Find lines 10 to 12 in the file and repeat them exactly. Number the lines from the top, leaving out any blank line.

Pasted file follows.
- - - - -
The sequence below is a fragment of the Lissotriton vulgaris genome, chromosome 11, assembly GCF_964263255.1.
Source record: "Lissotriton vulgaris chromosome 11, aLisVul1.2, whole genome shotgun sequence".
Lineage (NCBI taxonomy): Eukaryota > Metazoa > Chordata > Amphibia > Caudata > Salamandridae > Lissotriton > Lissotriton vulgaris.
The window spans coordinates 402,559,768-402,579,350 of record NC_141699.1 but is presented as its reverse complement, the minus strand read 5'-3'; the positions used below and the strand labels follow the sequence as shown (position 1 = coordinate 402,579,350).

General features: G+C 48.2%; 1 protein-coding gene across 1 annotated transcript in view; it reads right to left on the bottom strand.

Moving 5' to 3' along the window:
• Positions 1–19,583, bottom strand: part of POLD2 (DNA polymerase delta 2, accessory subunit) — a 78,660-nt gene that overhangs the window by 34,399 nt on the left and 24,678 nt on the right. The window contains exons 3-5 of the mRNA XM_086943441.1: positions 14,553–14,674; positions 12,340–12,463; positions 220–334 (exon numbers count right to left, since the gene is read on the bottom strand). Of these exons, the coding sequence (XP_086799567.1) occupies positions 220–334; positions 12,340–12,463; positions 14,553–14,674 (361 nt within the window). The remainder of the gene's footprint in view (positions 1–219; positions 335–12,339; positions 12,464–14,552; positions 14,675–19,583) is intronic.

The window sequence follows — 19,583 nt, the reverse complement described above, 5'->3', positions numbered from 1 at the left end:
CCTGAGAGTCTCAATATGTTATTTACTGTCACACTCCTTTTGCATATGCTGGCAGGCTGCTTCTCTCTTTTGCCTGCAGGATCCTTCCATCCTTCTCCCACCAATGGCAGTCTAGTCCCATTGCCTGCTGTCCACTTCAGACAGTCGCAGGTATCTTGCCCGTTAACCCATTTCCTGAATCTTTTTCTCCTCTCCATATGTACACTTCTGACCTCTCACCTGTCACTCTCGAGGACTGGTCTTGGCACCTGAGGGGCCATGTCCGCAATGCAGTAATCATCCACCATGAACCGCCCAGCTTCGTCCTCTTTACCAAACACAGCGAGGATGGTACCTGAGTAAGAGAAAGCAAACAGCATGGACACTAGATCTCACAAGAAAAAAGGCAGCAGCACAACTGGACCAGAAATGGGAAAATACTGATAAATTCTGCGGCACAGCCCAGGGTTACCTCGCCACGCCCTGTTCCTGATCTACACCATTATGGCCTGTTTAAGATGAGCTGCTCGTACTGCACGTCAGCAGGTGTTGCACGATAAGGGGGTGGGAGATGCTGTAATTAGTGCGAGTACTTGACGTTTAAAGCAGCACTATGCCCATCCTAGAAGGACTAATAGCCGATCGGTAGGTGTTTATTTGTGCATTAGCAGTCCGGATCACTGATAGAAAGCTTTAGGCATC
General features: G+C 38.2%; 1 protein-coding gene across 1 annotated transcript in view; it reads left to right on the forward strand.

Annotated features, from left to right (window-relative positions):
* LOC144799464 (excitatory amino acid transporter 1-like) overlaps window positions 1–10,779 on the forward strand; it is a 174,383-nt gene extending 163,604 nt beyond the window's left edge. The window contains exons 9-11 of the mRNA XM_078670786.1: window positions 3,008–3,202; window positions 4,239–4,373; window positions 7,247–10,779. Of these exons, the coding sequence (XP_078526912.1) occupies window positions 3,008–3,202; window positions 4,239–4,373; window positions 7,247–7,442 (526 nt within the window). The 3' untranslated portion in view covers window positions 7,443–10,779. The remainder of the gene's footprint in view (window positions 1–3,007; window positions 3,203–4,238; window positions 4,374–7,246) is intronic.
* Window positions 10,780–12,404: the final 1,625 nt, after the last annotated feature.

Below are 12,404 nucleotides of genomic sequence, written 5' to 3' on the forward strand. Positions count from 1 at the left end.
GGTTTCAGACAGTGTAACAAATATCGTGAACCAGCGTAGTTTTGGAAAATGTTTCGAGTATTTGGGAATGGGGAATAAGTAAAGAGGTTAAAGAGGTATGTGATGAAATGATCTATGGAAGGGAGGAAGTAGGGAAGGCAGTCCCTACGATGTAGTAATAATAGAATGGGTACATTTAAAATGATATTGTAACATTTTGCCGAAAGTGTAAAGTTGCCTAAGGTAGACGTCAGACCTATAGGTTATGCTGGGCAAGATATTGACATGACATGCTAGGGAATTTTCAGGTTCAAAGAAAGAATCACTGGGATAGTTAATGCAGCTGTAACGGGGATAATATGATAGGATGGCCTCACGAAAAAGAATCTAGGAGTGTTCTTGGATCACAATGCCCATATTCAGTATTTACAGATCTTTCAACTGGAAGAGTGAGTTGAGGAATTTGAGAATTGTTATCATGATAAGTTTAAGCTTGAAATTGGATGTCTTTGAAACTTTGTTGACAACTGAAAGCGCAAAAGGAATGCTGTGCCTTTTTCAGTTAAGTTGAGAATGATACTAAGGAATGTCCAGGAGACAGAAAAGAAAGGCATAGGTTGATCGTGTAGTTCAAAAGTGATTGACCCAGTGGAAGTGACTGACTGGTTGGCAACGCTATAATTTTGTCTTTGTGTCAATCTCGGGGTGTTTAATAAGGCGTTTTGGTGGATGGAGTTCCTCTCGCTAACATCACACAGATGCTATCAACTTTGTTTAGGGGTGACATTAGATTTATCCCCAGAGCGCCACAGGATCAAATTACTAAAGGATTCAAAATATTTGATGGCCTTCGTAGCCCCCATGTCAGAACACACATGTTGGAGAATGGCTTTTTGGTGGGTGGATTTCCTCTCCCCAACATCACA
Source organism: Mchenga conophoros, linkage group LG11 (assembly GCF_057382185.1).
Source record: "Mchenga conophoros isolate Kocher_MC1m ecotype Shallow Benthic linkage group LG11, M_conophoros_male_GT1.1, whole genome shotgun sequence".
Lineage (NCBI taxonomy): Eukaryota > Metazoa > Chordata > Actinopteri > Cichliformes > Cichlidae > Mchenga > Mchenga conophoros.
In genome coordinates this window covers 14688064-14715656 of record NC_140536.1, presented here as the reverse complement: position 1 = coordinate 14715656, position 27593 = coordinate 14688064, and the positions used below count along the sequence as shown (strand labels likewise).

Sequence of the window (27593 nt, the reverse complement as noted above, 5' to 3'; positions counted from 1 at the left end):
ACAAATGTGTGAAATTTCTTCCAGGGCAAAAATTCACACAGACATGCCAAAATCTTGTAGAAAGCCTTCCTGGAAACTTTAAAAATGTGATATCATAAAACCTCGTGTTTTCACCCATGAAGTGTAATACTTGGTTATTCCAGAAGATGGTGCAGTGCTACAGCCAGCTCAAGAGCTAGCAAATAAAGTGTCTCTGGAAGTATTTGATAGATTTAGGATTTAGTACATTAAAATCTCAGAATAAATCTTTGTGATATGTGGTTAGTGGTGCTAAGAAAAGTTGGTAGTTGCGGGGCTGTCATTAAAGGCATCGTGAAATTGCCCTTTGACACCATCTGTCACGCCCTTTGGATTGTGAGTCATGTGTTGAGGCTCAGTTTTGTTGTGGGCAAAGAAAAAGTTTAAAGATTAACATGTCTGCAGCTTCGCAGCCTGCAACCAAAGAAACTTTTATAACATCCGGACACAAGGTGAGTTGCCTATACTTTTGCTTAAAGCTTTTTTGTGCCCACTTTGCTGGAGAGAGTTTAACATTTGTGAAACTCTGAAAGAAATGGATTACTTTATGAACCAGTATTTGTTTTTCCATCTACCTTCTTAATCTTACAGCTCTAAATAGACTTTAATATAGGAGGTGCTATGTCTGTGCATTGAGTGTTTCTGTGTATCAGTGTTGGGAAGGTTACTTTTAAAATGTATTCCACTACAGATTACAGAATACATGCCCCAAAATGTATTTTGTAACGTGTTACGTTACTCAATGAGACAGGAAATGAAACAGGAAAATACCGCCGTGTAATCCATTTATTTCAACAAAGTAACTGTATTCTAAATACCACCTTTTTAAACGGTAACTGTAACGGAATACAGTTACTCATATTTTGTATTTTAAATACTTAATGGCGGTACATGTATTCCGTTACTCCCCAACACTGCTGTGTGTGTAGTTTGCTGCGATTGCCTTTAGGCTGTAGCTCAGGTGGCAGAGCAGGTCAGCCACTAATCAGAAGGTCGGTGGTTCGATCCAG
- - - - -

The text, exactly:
General features: G+C 38.2%; 1 protein-coding gene across 1 annotated transcript in view; it reads left to right on the forward strand.

Annotated features, from left to right (window-relative positions):
* LOC144799464 (excitatory amino acid transporter 1-like) overlaps window positions 1–10,779 on the forward strand; it is a 174,383-nt gene extending 163,604 nt beyond the window's left edge. The window contains exons 9-11 of the mRNA XM_078670786.1: window positions 3,008–3,202; window positions 4,239–4,373; window positions 7,247–10,779. Of these exons, the coding sequence (XP_078526912.1) occupies window positions 3,008–3,202; window positions 4,239–4,373; window positions 7,247–7,442 (526 nt within the window). The 3' untranslated portion in view covers window positions 7,443–10,779. The remainder of the gene's footprint in view (window positions 1–3,007; window positions 3,203–4,238; window positions 4,374–7,246) is intronic.